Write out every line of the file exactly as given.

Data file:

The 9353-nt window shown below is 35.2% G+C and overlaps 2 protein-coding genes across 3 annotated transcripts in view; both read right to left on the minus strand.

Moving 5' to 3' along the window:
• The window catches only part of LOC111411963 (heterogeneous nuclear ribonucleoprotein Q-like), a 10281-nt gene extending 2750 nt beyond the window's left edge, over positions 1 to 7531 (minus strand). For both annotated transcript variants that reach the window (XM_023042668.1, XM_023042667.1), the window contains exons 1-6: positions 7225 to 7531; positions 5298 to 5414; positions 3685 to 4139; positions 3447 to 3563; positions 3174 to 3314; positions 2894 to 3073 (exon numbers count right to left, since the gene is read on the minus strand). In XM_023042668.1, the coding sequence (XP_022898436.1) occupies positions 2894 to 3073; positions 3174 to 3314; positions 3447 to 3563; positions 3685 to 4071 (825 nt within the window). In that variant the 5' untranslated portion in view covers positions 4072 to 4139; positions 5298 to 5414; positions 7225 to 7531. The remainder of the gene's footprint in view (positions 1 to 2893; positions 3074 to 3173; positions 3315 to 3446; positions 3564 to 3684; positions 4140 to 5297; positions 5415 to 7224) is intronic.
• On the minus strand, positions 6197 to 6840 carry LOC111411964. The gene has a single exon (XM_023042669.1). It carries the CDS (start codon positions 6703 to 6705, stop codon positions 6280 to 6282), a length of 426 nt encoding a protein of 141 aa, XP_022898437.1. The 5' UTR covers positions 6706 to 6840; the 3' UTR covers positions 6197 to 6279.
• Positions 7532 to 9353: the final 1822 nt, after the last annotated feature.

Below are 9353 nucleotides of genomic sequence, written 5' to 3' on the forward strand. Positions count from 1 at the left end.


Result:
The 9353-nt window shown below is 35.2% G+C and overlaps 2 protein-coding genes across 3 annotated transcripts in view; both read right to left on the minus strand.

Moving 5' to 3' along the window:
• The window catches only part of LOC111411963 (heterogeneous nuclear ribonucleoprotein Q-like), a 10281-nt gene extending 2750 nt beyond the window's left edge, over positions 1 to 7531 (minus strand). For both annotated transcript variants that reach the window (XM_023042668.1, XM_023042667.1), the window contains exons 1-6: positions 7225 to 7531; positions 5298 to 5414; positions 3685 to 4139; positions 3447 to 3563; positions 3174 to 3314; positions 2894 to 3073 (exon numbers count right to left, since the gene is read on the minus strand). In XM_023042668.1, the coding sequence (XP_022898436.1) occupies positions 2894 to 3073; positions 3174 to 3314; positions 3447 to 3563; positions 3685 to 4071 (825 nt within the window). In that variant the 5' untranslated portion in view covers positions 4072 to 4139; positions 5298 to 5414; positions 7225 to 7531. The remainder of the gene's footprint in view (positions 1 to 2893; positions 3074 to 3173; positions 3315 to 3446; positions 3564 to 3684; positions 4140 to 5297; positions 5415 to 7224) is intronic.
• On the minus strand, positions 6197 to 6840 carry LOC111411964. The gene has a single exon (XM_023042669.1). It carries the CDS (start codon positions 6703 to 6705, stop codon positions 6280 to 6282), a length of 426 nt encoding a protein of 141 aa, XP_022898437.1. The 5' UTR covers positions 6706 to 6840; the 3' UTR covers positions 6197 to 6279.
• Positions 7532 to 9353: the final 1822 nt, after the last annotated feature.

Below are 9353 nucleotides of genomic sequence, written 5' to 3' on the forward strand. Positions count from 1 at the left end.